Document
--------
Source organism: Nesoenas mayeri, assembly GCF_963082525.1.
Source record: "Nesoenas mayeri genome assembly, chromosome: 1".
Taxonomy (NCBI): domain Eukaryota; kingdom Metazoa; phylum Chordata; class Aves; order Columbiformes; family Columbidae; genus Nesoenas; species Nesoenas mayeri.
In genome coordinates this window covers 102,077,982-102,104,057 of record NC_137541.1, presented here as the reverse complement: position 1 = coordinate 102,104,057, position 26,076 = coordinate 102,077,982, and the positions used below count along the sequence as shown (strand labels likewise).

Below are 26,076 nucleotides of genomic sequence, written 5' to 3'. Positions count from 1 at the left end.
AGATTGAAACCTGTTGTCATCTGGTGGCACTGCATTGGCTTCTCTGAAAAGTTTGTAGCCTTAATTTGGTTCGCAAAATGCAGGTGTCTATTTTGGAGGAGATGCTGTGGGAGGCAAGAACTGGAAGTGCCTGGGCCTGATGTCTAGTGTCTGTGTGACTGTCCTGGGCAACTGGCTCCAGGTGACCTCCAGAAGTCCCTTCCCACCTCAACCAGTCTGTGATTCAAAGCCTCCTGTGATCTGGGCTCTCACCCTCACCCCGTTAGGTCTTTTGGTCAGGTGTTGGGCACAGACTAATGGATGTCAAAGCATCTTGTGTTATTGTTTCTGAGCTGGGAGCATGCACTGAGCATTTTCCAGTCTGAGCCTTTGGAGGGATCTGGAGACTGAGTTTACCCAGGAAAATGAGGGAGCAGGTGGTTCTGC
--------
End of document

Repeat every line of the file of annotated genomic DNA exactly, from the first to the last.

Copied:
Source organism: Nesoenas mayeri, assembly GCF_963082525.1.
Source record: "Nesoenas mayeri genome assembly, chromosome: 1".
Taxonomy (NCBI): domain Eukaryota; kingdom Metazoa; phylum Chordata; class Aves; order Columbiformes; family Columbidae; genus Nesoenas; species Nesoenas mayeri.
In genome coordinates this window covers 102,077,982-102,104,057 of record NC_137541.1, presented here as the reverse complement: position 1 = coordinate 102,104,057, position 26,076 = coordinate 102,077,982, and the positions used below count along the sequence as shown (strand labels likewise).

Below are 26,076 nucleotides of genomic sequence, written 5' to 3'. Positions count from 1 at the left end.
AGATTGAAACCTGTTGTCATCTGGTGGCACTGCATTGGCTTCTCTGAAAAGTTTGTAGCCTTAATTTGGTTCGCAAAATGCAGGTGTCTATTTTGGAGGAGATGCTGTGGGAGGCAAGAACTGGAAGTGCCTGGGCCTGATGTCTAGTGTCTGTGTGACTGTCCTGGGCAACTGGCTCCAGGTGACCTCCAGAAGTCCCTTCCCACCTCAACCAGTCTGTGATTCAAAGCCTCCTGTGATCTGGGCTCTCACCCTCACCCCGTTAGGTCTTTTGGTCAGGTGTTGGGCACAGACTAATGGATGTCAAAGCATCTTGTGTTATTGTTTCTGAGCTGGGAGCATGCACTGAGCATTTTCCAGTCTGAGCCTTTGGAGGGATCTGGAGACTGAGTTTACCCAGGAAAATGAGGGAGCAGGTGGTTCTGC